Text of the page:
logo

Please Donate

Research

Research by Valentina Capizzuto

Gamma Delta T cells in the infiltration and destruction of prostate tumour organoids.

Valentina Capizzuto has recently joined the St. George’s University as a Research Technician. Valentina studied for a Master’s Degree in Biomedicine in Parma in Dr C. Ferrari’s virology, immunology and infectious diseases lab working on the Natural Killer cells exhaustion and on the PD-1/PD-L1 role in hepatocellular carcinoma. Valentina then joined Southampton University Hospital to work in Dr S.I. Khakoo’s immunology lab to study the ability of natural killer cells to kill tumour cells. Valentina is fascinated in the immune system, the mechanisms by which the tumour evades immune responses and how we can improve immune responses against cancer.

Valentina’s ICVI research at St Georges University of London is focused on immunotherapy. In collaboration with Dr Peter Smith and other ICVI colleagues, Valentina is researching how dendritic cells (DCs), which play a central role in immune responses, can be activated to enhanceimmunotherapy.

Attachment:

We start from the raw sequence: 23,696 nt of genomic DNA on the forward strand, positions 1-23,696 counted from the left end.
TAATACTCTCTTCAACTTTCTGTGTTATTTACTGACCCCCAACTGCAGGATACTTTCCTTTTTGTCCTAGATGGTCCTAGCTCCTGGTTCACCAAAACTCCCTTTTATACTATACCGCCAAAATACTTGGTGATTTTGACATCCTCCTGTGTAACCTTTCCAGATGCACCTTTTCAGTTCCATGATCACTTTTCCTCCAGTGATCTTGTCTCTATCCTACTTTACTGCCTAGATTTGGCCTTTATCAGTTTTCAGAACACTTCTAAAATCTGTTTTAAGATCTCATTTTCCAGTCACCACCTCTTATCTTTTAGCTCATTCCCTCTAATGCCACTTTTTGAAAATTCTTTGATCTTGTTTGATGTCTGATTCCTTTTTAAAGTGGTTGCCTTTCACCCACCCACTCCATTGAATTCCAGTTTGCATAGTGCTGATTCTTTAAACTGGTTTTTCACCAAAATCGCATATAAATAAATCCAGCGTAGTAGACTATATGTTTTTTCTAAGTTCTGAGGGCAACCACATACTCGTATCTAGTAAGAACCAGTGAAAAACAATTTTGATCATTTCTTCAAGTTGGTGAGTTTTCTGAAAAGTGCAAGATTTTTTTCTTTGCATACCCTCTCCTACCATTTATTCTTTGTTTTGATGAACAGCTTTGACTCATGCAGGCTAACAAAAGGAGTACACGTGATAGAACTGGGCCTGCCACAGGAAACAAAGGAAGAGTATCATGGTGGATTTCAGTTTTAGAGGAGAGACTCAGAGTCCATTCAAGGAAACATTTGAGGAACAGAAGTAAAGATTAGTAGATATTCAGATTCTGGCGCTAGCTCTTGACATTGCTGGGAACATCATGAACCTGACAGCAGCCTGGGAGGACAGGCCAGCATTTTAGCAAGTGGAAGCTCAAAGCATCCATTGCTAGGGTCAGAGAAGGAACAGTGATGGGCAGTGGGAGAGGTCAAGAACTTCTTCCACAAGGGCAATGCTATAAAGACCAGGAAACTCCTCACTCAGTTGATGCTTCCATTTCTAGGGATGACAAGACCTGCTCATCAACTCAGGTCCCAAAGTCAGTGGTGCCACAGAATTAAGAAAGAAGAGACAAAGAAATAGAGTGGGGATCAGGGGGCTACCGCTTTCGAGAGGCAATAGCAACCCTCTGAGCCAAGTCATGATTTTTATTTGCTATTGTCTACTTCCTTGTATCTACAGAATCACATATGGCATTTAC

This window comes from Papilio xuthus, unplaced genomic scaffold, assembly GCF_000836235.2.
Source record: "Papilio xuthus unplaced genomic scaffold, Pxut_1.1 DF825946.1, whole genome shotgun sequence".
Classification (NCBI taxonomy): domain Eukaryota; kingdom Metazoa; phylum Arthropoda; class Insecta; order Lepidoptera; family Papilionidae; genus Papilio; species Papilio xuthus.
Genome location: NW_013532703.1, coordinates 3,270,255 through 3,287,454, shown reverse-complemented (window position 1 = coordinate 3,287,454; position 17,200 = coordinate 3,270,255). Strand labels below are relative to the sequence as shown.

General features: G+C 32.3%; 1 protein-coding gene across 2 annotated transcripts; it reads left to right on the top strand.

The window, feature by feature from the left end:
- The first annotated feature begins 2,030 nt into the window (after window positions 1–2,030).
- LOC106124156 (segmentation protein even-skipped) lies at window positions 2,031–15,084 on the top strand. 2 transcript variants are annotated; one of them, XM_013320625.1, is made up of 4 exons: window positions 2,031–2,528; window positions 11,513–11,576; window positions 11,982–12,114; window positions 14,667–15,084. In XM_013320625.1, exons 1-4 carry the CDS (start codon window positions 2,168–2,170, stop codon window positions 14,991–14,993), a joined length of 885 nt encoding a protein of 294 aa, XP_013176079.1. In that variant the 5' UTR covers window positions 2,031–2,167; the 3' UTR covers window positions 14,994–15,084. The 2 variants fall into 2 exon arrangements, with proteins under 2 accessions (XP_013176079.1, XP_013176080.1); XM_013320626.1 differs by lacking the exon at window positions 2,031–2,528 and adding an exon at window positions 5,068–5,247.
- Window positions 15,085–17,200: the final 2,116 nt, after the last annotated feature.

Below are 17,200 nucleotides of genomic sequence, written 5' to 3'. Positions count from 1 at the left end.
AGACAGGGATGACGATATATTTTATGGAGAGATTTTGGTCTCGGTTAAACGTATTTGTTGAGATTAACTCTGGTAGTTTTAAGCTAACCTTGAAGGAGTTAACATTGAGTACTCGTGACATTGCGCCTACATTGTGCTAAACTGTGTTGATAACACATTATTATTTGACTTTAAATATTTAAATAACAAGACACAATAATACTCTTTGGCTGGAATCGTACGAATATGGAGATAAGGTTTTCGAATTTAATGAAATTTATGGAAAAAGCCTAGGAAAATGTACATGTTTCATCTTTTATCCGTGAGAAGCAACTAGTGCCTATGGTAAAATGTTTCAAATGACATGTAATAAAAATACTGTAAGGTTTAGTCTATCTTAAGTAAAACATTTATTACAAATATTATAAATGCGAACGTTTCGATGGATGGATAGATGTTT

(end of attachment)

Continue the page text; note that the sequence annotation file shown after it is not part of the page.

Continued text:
Valentina is also involved in a research project studying the role of γδ-T cells in the infiltration and destruction of prostate tumour organoids. This involves the development of a 3D cell model which aims to recapitulate early stages of prostate cancer. This model is amenable to genetic and pharmacological approaches aiming to identify cellular and molecular components that may be involved in prostate cancer progression and to investigate the recruitment and infiltration of activated γδ-T cells into the tumour structure to help optimise their immunotherapeutic potential.

In addition to these pre-clinical studies Valentina is involved in studying the effectiveness of a novel cancer immunotherapy called IMM-101. IMM-101 is a mycobacterial adjuvant thought to be capable of priming anti-tumour immunity. IMM-101 is hypothesised to have a beneficial effect on cancer immunotherapy by promoting the induction of both innate and adaptive immunity and therefore improve immunotherapies such as checkpoint inhibition which are currently not successful in all patients. We hypothesize that the addition of IMM-101 can activate the anti-tumour response, probably mediated through the activation of dendritic cells. Valentina is working on a clinical trial with Dr Alberto Fusi and Dr Peter Smith to study IMM-101 and checkpoint inhibition in Melanoma patients.

Back to Research